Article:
By Teresa Politano / Photography By Clay Williams | July 06, 2017
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Swordfish with hollandaise, creamed nettles and lobster hash
Swordfish with hollandaise, creamed nettles and lobster hash

Telepan is the Jersey boy who became one of the first true believers in locavore cuisine, religiously advocating farm-to-table before it became a catchphrase.

Bill Telepan, one of Manhattan’s most iconic chefs, is waving and making goofball faces at his kitchen staff. It’s a holiday weekend, and the lunch crowd at Oceana, the Michelin- starred seafood restaurant in midtown, is unusually light.

“I think I’m funny,” says Telepan, explaining his management style. “I just brought in people who laugh at my jokes.” He boasts a starred career. Telepan was executive sous chef at Gotham Bar and Grill, and he worked at Le Cirque, Le Bernardin and the former Judson Grill. For 10 years, his eponymous restaurant on the Upper West Side remained a reigning favorite of the neighborhood. Until it closed in May 2016, because even the Upper West Side has trouble sustaining green-market sensibilities amid a climate of rapidly rising real- estate costs.

Oceana, across the street from Radio City Music Hall, is a seafood powerhouse. The kitchen burns through 2,000 lemons a week.

Since he began as executive chef last fall, Telepan has added his own flair to the Oceana menu. His sea bass crudo is elegant and modern. His sea bass crudo is elegant and modern, clean and bright and complete as a sonnet, with pickled cherry tomatoes, shal- lots and mustard seeds to pique the seductive fish. His swordfishsteak, on the other hand, runs in the opposite direction, and is as sturdy and salacious as a Manhattan backroom power play, a fat alabaster pillar of seafood with old-school accompaniments: hollandaise, creamed nettles and a lobster hash. Lordy.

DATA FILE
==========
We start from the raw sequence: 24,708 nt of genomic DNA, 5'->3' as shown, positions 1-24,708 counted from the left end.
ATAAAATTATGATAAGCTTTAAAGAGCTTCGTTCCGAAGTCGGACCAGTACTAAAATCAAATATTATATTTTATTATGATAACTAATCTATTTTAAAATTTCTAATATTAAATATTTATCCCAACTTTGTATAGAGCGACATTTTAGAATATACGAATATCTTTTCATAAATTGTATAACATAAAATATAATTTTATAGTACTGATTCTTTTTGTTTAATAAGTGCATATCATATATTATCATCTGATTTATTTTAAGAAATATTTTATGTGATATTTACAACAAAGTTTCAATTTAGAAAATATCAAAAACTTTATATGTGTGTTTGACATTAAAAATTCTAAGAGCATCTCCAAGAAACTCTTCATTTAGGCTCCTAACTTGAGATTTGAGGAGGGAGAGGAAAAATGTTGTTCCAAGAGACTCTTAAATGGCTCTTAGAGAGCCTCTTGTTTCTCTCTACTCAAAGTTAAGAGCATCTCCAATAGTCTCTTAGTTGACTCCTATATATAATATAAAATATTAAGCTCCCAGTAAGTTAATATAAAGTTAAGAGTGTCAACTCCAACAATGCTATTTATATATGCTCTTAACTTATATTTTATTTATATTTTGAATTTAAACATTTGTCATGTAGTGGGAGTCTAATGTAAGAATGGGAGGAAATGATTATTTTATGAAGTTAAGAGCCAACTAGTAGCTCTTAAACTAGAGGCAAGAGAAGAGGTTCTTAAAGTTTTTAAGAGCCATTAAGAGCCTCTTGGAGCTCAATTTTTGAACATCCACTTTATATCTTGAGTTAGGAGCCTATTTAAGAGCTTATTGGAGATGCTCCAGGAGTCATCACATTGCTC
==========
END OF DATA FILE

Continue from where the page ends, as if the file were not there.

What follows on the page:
Even on slow days, trays of fried fish parade through the dining room. The kitchen prepares more than 600 pounds of French fries each week.

Telepan, being a Jersey boy, sneaks in a half-order of fries each day. Also calamari. And the restaurant’s onion rings?

They now are made with sourdough, a nod to the perfect onion rings of Telepan’s youth—those fat, hot, crunchy onion rings that were the marquee selection during weehour gatherings with his friends at the Peterpank Diner in South Amboy. (The diner closed in 2015.)

His weakness for calamari and onion rings notwithstanding, Telepan is best known among his peers for his purist approach. The performance that is restaurant theater begins with the perfect cast. The ingredients must be fresh, and they must sing. Telepan was a green-market chef before there were green-market chefs.

And now, at Oceana, he’s translating that green-market approach to seafood. Which means Jersey oysters— Cape May Salts.

Actually Telepan discovered Cape May Salts while at his previous restaurant. He so loved them, he had boxes FedExed directly to the restaurant. When he started at the menu.

Telepan, like many of his chef peers, is direct and candid. Talk to someone else in the industry— an oysterman or a winemaker—and you are talking to a poet. Each strives to find the precise word to describe the high notes and the undertones, the lingering finish. Talk to a chef. Not so flowery.

Telepan explains his infatuation with Cape May Salts in a blunt, straightforward manner, as if it were obvious to the world:

They’re the perfect size. They’re well-balanced. They have just the right amount of brine.

They also sell like mad, he says, and are as popular as that other East Coast standout, Glidden Points

Article from Edible Jersey at
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